Maybe, no more excuses that blame immigrants for rising costs of health care and instead says, “everyone has a fundamental right to Life and that requires health care.”  How about no more excuses for drones and Guantanamo Bay. 


If not a speech pushing the nation to move beyond excuses for unjust wars and destructive foreign policies, how about one that connects history, persistent excuses, white denial, and the policy of the future.  It could start with Dr. Martin Luther King, Jr., a Morehouse Man, who wrote,


No amount of gold could provide an adequate compensation for the exploitation and humiliation of the Negro in America down through the centuries…Yet a price can be placed on unpaid wages. The ancient common law has always provided a remedy for the appropriation of the labor of one human being by another. This law should be made to apply for American Negroes. The payment should be in the form of a massive program by the government of special, compensatory measures which could be regarded as a settlement in accordance with the accepted practice of common law.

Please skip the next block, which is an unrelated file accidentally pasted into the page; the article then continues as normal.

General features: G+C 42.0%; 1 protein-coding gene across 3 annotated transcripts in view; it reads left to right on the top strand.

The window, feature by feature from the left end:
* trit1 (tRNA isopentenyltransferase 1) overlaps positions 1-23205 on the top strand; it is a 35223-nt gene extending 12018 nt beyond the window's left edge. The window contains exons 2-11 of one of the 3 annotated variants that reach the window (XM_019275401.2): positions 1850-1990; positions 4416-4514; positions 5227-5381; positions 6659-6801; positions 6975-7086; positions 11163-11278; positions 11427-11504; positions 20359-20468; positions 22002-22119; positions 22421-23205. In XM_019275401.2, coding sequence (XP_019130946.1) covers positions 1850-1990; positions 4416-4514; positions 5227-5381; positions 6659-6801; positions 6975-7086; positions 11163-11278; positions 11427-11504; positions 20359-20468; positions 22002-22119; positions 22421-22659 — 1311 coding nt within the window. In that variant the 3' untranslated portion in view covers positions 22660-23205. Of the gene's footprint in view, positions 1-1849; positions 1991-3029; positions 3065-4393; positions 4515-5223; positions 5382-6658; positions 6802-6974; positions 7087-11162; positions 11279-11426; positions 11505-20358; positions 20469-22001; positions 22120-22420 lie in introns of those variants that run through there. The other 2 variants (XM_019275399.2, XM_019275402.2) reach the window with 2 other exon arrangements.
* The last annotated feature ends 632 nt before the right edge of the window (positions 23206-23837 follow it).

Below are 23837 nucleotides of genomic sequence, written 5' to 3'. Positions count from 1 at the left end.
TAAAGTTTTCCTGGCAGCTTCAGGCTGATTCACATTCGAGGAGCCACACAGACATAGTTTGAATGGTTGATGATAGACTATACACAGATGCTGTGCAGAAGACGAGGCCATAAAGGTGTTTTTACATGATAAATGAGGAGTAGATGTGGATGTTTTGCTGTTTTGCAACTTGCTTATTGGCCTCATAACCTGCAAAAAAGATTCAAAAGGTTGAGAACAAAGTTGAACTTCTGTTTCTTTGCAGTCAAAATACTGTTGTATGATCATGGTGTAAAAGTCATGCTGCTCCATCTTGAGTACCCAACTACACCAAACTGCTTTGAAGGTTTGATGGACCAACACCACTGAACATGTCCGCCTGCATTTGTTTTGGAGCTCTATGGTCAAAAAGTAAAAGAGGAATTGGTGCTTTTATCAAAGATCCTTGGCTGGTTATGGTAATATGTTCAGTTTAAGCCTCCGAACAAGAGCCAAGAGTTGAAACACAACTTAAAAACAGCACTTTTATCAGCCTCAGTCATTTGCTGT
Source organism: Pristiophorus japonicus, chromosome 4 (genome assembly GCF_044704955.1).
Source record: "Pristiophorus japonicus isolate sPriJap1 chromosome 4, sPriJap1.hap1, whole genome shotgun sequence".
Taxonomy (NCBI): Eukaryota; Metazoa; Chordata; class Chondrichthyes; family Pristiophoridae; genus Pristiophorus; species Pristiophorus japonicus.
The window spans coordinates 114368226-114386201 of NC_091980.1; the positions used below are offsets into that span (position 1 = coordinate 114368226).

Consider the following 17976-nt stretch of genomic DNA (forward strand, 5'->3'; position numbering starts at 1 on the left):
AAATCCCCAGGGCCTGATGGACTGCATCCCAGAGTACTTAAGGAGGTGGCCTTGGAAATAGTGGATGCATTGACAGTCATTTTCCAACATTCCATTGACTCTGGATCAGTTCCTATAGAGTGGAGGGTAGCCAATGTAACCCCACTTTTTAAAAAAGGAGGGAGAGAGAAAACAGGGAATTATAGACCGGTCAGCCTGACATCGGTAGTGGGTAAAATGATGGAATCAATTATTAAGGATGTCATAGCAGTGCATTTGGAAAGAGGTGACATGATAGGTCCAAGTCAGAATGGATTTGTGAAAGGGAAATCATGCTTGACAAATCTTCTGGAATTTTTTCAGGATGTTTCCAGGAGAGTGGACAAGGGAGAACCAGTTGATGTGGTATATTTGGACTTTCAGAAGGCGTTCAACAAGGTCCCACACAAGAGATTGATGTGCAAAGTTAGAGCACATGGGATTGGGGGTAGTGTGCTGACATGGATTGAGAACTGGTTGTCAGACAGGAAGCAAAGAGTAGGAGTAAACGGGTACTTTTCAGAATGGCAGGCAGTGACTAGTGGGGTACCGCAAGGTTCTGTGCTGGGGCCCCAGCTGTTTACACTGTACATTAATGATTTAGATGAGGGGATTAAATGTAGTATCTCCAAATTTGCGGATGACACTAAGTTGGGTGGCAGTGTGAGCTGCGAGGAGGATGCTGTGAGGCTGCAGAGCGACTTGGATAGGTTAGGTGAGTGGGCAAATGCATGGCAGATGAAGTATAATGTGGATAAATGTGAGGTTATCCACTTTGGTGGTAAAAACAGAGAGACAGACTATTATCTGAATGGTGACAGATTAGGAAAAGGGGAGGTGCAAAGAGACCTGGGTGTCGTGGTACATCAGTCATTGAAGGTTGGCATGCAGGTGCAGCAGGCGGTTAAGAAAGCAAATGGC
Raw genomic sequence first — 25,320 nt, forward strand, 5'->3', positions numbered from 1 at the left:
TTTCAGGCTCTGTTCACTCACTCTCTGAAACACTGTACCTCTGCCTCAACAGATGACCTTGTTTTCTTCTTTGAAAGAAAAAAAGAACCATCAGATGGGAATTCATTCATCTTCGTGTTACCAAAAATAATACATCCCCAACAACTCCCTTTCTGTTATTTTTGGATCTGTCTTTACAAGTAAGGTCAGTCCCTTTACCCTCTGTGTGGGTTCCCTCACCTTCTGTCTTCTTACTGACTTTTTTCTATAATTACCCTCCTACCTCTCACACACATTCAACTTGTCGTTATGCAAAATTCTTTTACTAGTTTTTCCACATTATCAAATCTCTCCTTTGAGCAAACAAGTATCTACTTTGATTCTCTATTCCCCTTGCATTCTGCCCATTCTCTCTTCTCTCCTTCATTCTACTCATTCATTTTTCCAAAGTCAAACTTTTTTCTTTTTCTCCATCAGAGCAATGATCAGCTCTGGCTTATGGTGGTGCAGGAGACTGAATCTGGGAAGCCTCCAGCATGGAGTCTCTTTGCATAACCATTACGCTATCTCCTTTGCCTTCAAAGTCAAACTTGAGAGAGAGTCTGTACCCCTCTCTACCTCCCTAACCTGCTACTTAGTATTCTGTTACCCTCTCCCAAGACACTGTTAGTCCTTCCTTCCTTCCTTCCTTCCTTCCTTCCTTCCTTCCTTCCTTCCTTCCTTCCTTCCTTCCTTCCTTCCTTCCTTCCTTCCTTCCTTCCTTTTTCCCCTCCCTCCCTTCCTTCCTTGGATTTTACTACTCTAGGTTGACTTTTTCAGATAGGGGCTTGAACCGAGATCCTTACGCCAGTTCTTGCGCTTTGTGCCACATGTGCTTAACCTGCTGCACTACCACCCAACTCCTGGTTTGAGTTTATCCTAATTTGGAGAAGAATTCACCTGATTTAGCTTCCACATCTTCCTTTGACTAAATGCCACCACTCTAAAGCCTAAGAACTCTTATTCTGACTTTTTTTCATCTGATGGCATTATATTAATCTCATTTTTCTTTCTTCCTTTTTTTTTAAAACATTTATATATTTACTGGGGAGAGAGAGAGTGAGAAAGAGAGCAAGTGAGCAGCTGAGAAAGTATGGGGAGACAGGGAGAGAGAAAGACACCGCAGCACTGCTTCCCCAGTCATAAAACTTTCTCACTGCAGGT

No more excuses


National health care


No more excuses


End to war on drugs


No more excuses


End the closure of schools


No more excuses


Fair wages


No more excuses


A just tax system


No more excuses


A speech that doesn’t blame individuals but demands we all be better, starting with the very institutions that govern the nation


Or maybe a speech that just challenged the destructive and harmful rhetoric of demanding that people pull themselves up by their bootstraps: “It’s all right to tell a man to lift himself by his own bootstraps, but it is cruel jest to say to a bootless man that he ought to lift himself by his own bootstraps” (King)


Cruel indeed.




David J. Leonard is Associate Professor in the Department of Critical Culture, Gender and Race Studies at Washington State University, Pullman. He has written on sport, video games, film, and social movements, appearing in both popular and academic mediums. His work explores the political economy of popular culture, examining the interplay between racism, state violence, and popular representations through contextual, textual, and subtextual analysisLeonard’s latest books include After Artest: Race and the Assault on Blackness  (SUNY Press) and African Americans on Television: Race-ing for Ratings (Praeger Press) co-edited with Lisa Guerrero.